New WIRC website launched

Today we are excited to announce the launch of our shiny new WIRC website! Although our previous site served us well for over a decade, it has become quite dated—both in terms of design as well as content. The WIRC has also undergone significant changes during that span of time, particularly during the past five years. We hope we’ve created a responsive website that highlights the significant recent and ongoing changes in WIRC.

Probably the most significant recent change is the retirement of long-time curator Steven Krauth in 2014. Nearly two years later, the department hired his replacement, Dr. Craig Brabant (i.e., me). WIRC staff has also enjoyed a streak of successful grant proposals that are—or will be—providing us with the resources to make dramatic changes in the WIRC. Two of these awards, announced earlier this year, will facilitate transformative infrastructure improvements. You can read more about both—an Instructional Laboratory Modernization and a Research Core Revitalization Program award—in separate announcements.

We are continuing our ongoing digitization efforts in the collection with support from two current NSF projects. The Terrestrial Parasites Tracker TCN was launched in September, 2019. Our most recent award officially began just over a week ago. It is a Partnerships in Enhancing Networks, or PEN, grant to join the Lepidoptera of North America (LepNet) TCN.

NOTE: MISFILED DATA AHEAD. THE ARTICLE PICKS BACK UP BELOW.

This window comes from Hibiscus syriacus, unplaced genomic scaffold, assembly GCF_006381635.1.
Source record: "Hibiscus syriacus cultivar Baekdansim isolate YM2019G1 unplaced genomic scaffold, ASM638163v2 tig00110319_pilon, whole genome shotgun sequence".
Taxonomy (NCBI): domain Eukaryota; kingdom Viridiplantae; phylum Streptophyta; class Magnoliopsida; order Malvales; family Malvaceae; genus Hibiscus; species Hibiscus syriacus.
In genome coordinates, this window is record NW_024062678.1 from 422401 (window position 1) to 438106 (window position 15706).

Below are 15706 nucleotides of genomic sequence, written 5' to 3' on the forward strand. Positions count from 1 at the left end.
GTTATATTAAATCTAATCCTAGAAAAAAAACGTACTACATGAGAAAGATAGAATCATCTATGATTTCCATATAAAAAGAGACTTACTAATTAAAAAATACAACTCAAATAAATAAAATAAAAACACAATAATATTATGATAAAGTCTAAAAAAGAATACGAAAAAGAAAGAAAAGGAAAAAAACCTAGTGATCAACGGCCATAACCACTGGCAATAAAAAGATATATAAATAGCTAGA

Lastly, we also wanted our new site to include the WIRC’s mission. We earnestly wanted to acknowledge that the University of Wisconsin-Madison is on the ancestral land of the Ho-Chunk Nation. We also had the strong desire to clearly and explicitly provide a statement on the values of equity and diversity that we strive to uphold for all who visit us in the Wisconsin Insect Research Collection.

WIRC awarded 2020 Instructional Laboratory Modernization (ILM) grant

An Instructional Laboratory Modernization (ILM) grant was recently awarded to the WIRC. This grant, administered through the College of Agriculture and Life Sciences (CALS) at UW-Madison, will allow us to enhance our role as an undergraduate teaching laboratory by providing the resources to improve our physical space in Russell Laboratories and to acquire additional microscopes and computers. Students regularly visit and use the WIRC as an integral component of their Entomology coursework, for work on independent or directed study projects, or as interns from the Zoology 405 course: Introduction to Museum Studies in the Natural Sciences. (Funding period: July 2019–December 2019)